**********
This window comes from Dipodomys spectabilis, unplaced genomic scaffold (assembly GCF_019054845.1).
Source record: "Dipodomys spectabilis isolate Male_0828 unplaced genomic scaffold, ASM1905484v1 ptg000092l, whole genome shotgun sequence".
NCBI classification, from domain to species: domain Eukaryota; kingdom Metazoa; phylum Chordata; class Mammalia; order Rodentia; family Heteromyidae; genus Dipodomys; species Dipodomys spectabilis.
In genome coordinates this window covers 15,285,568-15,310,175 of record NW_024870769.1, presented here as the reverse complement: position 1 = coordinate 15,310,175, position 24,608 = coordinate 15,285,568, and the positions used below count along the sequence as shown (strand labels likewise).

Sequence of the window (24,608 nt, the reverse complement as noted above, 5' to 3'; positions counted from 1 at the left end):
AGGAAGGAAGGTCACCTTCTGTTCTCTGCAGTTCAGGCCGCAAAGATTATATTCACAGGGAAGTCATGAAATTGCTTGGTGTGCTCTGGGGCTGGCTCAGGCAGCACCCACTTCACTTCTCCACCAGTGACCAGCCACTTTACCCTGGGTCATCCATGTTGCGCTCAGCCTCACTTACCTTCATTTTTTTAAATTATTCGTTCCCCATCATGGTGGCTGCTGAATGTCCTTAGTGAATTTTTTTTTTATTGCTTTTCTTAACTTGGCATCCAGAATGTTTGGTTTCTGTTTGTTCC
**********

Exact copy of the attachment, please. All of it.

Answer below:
This window comes from Dipodomys spectabilis, unplaced genomic scaffold (assembly GCF_019054845.1).
Source record: "Dipodomys spectabilis isolate Male_0828 unplaced genomic scaffold, ASM1905484v1 ptg000092l, whole genome shotgun sequence".
NCBI classification, from domain to species: domain Eukaryota; kingdom Metazoa; phylum Chordata; class Mammalia; order Rodentia; family Heteromyidae; genus Dipodomys; species Dipodomys spectabilis.
In genome coordinates this window covers 15,285,568-15,310,175 of record NW_024870769.1, presented here as the reverse complement: position 1 = coordinate 15,310,175, position 24,608 = coordinate 15,285,568, and the positions used below count along the sequence as shown (strand labels likewise).

Sequence of the window (24,608 nt, the reverse complement as noted above, 5' to 3'; positions counted from 1 at the left end):
AGGAAGGAAGGTCACCTTCTGTTCTCTGCAGTTCAGGCCGCAAAGATTATATTCACAGGGAAGTCATGAAATTGCTTGGTGTGCTCTGGGGCTGGCTCAGGCAGCACCCACTTCACTTCTCCACCAGTGACCAGCCACTTTACCCTGGGTCATCCATGTTGCGCTCAGCCTCACTTACCTTCATTTTTTTAAATTATTCGTTCCCCATCATGGTGGCTGCTGAATGTCCTTAGTGAATTTTTTTTTTATTGCTTTTCTTAACTTGGCATCCAGAATGTTTGGTTTCTGTTTGTTCC